Changes in body temperature and metabolism (energy and substrate metabolism) are common features of many disease states, and have been well documented following various forms of tissue injury. Body temperature is a precisely regulated phenomenon such that core temperature (most probably brain temperature) is normally maintained within a narrow range by physiological controls operating on heat loss and heat production (metabolic rate). In contrast, energy metabolism is highly variable, depending on the balance between energy intake and expenditure (heat production and physical work). Nevertheless, there is extensive evidence that this balance between energy input and output remains remarkably constant over long periods of time in many organisms, including humans. Thus total body energy content, mainly in the form of fat and protein, can be stable for months or even years. The physiological regulation of body temperature and energy metabolism, which are both under direct control of the central nervous system (CNS), are closely related. The regulation of core temperature is achieved by controls operating on heat loss and heat production, with the latter predominating in many situations. Thus, development of fever is almost always associated with increased rates of heat production and, if sustained, these will lead to depletion of body energy stores and weight loss which are confounded by reduced levels of food intake. In contrast, increased heat production, if not fully compensated by enhanced heat loss, will lead to a rise in body temperature, although this does not necessarily manifest itself as ‘fever’ according to strict physiological definition.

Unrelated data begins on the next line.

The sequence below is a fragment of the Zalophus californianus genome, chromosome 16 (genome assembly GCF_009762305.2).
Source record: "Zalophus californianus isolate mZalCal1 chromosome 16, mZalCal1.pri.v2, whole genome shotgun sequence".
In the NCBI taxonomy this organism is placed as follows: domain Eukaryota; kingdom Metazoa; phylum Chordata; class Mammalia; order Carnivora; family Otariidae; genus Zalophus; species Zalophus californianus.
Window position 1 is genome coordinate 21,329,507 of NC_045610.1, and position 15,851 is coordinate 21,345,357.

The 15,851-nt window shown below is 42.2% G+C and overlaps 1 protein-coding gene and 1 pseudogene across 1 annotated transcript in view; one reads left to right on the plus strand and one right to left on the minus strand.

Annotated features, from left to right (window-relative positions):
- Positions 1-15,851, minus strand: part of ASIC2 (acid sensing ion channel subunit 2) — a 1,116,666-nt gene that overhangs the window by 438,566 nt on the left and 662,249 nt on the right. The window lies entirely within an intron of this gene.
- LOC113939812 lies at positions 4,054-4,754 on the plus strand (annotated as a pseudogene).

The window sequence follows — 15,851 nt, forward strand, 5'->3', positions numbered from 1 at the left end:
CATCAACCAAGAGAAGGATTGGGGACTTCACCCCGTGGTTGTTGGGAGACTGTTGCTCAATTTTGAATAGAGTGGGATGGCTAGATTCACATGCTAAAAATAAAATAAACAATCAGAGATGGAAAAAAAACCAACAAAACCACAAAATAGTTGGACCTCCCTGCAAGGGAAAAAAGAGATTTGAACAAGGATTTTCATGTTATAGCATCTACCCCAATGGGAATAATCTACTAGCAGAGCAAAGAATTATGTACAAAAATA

For these reasons, the central control of body temperature and the metabolic rate response to injury will be considered in parallel. Alterations in specific nutrient metabolism (e.g. protein and lipid metabolism) following injury are numerous and complex, and will therefore not be reviewed in detail, although it is obvious that these both influence and are directly dependent on variations in core temperature and metabolic rate.
Basic aspects of thermoregulation and metabolic rate - definitions and measurement
Body temperature is most reliably determined from measurements of deep core temperature, i.e. gut or brain temperature. Rectal temperature can provide a reliable index of this parameter but is sometimes inconvenient, while oral temperature may be unreliable. In experimental animals, core temperature is usually determined by insertion of a thermocouple beyond the rectal sphincter into the colon.